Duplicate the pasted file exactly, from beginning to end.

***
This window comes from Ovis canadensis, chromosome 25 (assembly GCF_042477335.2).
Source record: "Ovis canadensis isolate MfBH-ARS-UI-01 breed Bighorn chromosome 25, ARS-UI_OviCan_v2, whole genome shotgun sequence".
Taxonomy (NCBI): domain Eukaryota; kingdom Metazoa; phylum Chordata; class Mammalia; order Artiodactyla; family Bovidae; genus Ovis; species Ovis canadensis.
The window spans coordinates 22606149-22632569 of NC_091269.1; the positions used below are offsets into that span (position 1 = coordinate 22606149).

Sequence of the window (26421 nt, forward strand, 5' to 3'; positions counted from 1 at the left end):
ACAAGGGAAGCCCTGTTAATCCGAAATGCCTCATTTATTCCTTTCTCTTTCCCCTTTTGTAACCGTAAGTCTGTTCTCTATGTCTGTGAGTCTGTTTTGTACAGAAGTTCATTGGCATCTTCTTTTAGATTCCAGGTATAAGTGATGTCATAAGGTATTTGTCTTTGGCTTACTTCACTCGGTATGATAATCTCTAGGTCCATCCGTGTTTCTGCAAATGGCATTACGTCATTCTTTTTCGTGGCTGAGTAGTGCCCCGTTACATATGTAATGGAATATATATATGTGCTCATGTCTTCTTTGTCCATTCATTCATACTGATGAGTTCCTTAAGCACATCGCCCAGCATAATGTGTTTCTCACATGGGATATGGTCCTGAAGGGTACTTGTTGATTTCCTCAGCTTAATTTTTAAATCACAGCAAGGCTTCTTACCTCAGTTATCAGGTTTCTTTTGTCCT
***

This window comes from Ovis canadensis, chromosome 25 (assembly GCF_042477335.2).
Source record: "Ovis canadensis isolate MfBH-ARS-UI-01 breed Bighorn chromosome 25, ARS-UI_OviCan_v2, whole genome shotgun sequence".
Taxonomy (NCBI): domain Eukaryota; kingdom Metazoa; phylum Chordata; class Mammalia; order Artiodactyla; family Bovidae; genus Ovis; species Ovis canadensis.
The window spans coordinates 22606149-22632569 of NC_091269.1; the positions used below are offsets into that span (position 1 = coordinate 22606149).

Sequence of the window (26421 nt, forward strand, 5' to 3'; positions counted from 1 at the left end):
ACAAGGGAAGCCCTGTTAATCCGAAATGCCTCATTTATTCCTTTCTCTTTCCCCTTTTGTAACCGTAAGTCTGTTCTCTATGTCTGTGAGTCTGTTTTGTACAGAAGTTCATTGGCATCTTCTTTTAGATTCCAGGTATAAGTGATGTCATAAGGTATTTGTCTTTGGCTTACTTCACTCGGTATGATAATCTCTAGGTCCATCCGTGTTTCTGCAAATGGCATTACGTCATTCTTTTTCGTGGCTGAGTAGTGCCCCGTTACATATGTAATGGAATATATATATGTGCTCATGTCTTCTTTGTCCATTCATTCATACTGATGAGTTCCTTAAGCACATCGCCCAGCATAATGTGTTTCTCACATGGGATATGGTCCTGAAGGGTACTTGTTGATTTCCTCAGCTTAATTTTTAAATCACAGCAAGGCTTCTTACCTCAGTTATCAGGTTTCTTTTGTCCT